In addition to all of the propaganda pieces that anti-communists use to legitimize their position, they often utilize a more general rhetorical tool, which is the denunciations of communism that have come from two of the last century’s most prominent intellectuals: George Orwell and Christopher Hitchens. These figures maintain large cult followings and are widely seen as moral authorities for their crusades against civilization’s evil and hypocritical aspects, which for Orwell was a crusade against totalitarianism and for Hitchens was a crusade against organized religion. Yet the cultural and ideological makeup of both of these men caused them to infuse their works with the anti-communist agenda, and to give this agenda’s followers the sense that they’re righteous upholders of honesty and virtue.
A prototypic Red-basher who pretended to be on the Left was George Orwell. In the middle of World War II, as the Soviet Union was fighting for its life against the Nazi invaders at Stalingrad, Orwell announced that a “willingness to criticize Russia and Stalin is the test of intellectual honesty. It is the only thing that from a literary intellectual’s point of view is really dangerous” (Monthly Review, 5/83). Safely ensconced within a virulently anticommunist society, Orwell (with Orwellian doublethink) characterized the condemnation of communism as a lonely courageous act of defiance. Today, his ideological progeny are still at it, offering themselves as intrepid left critics of the Left, waging a valiant struggle against imaginary Marxist-Leninist-Stalinist hordes.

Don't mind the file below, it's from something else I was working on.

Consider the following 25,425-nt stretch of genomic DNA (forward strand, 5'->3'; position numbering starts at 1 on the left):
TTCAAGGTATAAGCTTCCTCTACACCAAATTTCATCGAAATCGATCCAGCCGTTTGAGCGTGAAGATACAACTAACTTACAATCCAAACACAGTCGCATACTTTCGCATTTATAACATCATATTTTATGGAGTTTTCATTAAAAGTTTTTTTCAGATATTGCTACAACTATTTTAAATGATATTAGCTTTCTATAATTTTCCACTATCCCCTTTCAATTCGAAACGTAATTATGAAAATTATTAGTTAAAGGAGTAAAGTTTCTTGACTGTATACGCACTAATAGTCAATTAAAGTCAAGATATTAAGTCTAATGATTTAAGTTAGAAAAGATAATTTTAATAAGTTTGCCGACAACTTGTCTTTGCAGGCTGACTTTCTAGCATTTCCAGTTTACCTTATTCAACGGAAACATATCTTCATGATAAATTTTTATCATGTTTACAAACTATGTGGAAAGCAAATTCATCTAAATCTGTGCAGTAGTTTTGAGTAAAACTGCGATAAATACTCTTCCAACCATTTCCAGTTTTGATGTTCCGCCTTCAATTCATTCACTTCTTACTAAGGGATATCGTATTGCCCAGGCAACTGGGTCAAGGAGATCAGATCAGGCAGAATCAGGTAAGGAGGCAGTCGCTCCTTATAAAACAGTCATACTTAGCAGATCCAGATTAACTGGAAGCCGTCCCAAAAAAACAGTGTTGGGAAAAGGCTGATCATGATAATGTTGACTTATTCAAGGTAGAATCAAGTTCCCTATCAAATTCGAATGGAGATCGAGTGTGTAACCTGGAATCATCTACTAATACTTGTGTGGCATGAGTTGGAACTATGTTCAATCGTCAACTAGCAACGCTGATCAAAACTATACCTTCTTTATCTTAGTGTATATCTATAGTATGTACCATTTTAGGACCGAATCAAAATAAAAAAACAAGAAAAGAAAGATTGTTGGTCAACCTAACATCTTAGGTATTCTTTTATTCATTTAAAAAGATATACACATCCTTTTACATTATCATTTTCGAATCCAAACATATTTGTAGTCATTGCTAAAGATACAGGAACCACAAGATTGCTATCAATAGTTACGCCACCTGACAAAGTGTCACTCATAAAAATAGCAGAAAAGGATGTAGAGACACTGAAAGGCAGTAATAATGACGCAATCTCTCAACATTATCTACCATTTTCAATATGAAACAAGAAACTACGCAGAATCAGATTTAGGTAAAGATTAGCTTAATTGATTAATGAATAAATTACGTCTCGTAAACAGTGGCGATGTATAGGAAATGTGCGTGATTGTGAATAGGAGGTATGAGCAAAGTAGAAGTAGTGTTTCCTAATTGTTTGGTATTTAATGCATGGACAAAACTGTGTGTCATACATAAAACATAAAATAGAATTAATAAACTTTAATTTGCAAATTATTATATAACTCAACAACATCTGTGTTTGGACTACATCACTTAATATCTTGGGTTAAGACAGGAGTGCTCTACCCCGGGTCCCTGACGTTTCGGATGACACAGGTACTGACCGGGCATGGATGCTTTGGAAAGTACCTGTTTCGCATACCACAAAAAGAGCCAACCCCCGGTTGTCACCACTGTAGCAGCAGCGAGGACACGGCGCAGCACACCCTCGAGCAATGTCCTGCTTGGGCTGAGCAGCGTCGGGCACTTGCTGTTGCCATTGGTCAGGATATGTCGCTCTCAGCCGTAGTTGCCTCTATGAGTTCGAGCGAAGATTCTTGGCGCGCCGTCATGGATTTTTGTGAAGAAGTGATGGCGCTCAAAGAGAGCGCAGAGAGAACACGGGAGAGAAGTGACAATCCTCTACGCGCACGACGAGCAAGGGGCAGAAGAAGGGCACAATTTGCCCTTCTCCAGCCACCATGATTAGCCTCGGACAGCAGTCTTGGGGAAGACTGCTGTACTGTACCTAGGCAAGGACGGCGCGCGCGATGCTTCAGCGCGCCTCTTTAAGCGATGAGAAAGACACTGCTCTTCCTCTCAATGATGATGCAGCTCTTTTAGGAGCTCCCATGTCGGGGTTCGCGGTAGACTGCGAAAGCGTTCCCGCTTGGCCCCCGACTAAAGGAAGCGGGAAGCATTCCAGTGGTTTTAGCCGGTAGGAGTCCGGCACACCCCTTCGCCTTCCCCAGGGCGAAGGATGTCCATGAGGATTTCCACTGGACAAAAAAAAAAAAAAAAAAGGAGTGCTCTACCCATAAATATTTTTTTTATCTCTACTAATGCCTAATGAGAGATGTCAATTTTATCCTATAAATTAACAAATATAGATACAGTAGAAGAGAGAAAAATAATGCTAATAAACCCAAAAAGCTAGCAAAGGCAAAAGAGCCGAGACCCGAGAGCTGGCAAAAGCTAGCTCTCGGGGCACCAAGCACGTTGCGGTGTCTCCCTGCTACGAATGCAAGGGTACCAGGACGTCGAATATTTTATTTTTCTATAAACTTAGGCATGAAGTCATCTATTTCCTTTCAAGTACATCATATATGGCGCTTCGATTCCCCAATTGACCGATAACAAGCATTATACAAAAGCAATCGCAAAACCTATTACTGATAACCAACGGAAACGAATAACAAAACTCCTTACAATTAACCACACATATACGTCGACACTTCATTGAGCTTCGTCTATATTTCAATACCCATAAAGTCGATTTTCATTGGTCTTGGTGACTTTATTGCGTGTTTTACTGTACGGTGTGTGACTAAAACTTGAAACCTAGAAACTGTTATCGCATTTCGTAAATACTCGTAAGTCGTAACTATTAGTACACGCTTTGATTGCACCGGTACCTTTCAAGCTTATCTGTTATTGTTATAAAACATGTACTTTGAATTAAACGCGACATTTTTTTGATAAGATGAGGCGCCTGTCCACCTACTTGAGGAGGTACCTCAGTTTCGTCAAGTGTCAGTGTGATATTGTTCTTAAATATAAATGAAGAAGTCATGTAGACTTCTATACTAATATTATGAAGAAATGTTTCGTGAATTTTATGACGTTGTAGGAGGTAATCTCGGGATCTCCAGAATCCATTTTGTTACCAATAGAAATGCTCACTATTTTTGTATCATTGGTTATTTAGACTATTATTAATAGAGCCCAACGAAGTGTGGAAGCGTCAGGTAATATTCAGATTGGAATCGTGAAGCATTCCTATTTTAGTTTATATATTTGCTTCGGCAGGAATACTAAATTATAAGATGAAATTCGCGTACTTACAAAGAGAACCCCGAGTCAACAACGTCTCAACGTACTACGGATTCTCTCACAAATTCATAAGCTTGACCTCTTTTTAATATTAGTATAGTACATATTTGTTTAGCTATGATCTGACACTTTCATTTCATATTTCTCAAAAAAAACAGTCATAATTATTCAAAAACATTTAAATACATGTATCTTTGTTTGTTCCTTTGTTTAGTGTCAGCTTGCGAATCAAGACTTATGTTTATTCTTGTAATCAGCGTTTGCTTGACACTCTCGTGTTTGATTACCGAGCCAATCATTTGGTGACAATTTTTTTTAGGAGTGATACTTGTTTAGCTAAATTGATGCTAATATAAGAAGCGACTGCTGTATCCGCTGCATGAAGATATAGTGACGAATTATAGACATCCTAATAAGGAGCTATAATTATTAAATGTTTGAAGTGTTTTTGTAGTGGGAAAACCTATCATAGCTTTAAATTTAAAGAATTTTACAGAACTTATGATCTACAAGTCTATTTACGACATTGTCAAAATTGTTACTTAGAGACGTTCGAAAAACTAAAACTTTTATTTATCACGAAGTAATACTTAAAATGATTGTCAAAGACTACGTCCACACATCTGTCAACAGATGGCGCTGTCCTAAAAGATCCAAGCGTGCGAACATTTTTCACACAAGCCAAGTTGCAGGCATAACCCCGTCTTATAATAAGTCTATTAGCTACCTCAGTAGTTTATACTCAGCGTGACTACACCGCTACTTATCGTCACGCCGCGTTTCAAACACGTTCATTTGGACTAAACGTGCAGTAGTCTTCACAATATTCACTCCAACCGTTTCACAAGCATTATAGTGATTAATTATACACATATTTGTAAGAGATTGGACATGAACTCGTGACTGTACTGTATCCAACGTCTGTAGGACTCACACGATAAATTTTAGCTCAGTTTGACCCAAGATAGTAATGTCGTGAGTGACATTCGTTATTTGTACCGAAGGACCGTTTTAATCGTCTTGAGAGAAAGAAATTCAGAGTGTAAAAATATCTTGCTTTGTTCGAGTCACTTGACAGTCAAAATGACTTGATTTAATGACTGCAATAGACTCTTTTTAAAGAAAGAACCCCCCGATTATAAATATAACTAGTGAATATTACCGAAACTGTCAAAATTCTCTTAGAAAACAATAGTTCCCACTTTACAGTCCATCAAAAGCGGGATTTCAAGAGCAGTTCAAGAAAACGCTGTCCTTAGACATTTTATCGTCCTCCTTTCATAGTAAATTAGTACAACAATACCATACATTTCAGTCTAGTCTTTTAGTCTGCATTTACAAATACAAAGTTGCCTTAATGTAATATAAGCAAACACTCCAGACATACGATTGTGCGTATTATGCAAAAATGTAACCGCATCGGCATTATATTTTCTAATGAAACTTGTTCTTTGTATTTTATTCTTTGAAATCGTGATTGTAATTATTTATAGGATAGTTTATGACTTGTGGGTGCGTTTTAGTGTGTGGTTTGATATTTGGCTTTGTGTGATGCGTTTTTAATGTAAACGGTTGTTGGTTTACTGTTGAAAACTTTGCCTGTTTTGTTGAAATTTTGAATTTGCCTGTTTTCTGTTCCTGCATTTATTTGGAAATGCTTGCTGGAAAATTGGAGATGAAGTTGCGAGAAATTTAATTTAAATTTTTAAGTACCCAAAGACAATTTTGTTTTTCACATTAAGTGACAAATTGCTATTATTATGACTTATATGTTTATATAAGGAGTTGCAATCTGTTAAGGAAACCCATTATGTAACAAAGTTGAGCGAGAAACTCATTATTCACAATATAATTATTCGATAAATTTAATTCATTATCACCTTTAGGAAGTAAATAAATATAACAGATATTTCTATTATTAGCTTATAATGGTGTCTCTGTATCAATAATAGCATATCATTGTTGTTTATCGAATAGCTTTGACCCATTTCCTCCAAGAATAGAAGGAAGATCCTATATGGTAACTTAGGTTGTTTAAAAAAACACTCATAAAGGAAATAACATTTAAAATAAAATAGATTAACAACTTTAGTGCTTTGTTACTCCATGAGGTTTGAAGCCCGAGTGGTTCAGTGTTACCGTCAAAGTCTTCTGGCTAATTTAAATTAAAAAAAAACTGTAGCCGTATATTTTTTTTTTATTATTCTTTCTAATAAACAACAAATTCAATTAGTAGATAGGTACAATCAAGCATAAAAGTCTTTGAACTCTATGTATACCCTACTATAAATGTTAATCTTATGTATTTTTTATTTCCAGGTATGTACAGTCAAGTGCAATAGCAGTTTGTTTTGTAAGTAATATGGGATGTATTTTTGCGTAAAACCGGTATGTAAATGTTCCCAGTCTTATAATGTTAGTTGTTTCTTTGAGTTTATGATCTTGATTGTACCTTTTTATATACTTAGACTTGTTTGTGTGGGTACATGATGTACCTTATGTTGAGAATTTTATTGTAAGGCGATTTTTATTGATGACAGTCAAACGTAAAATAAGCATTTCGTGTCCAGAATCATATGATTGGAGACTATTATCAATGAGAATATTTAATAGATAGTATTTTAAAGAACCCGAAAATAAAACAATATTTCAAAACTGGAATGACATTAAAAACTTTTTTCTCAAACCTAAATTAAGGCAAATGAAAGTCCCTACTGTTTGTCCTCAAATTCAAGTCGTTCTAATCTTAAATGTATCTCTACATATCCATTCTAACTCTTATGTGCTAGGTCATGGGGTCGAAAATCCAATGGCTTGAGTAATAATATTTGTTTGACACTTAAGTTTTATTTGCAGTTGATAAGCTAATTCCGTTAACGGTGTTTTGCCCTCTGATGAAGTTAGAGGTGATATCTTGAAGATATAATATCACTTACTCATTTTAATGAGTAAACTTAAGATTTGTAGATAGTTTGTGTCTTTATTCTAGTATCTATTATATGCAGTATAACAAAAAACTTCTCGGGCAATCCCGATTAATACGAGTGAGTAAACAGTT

Since Hitchens started his journalism career as a correspondent for the fervently anti-Soviet Trotskyite magazine International Socialism, he always sided with the capitalist line on the USSR, having stated at one point that Reagan was right to call it the “evil empire” and vaguely declared about the country: “it is evil. Wouldn’t you think so if you lived there?” He also of course vilified Mao and Castro, and he put some of his best creative energy into demonizing the Democratic People’s Republic of Korea. In one statement from 2008, he said about north Korea:
Religion is a totalitarian belief. It is the wish to be a slave. It is the desire that there be an unalterable, unchallengeable, tyrannical authority who can convict you of thought crime while you are asleep, who can subject you to total surveillance around the clock every waking and sleeping minute of your life, before you’re born and, even worse and where the real fun begins, after you’re dead. A celestial north Korea. Who wants this to be true? Who but a slave desires such a ghastly fate? I’ve been to north Korea. It has a dead man as its president, Kim Jong-Il is only head of the party and head of the army. He’s not head of the state. That office belongs to his deceased father, Kim Il-Sung. It’s a necrocracy, a thanatocracy. It’s one short of a trinity I might add. The son is the reincarnation of the father. It is the most revolting and utter and absolute and heartless tyranny the human species has ever evolved. But at least you can fucking die and leave north Korea!
Most neoconservative defense intellectuals have their roots on the left, not the right. They are products of the influential Jewish-American sector of the Trotskyist movement of the 1930S and 1940S, which morphed into anti-communism liberalism between the 1950s and 1970s and finally into a kind of militaristic and imperialist right with no precedents in American culture or political history.
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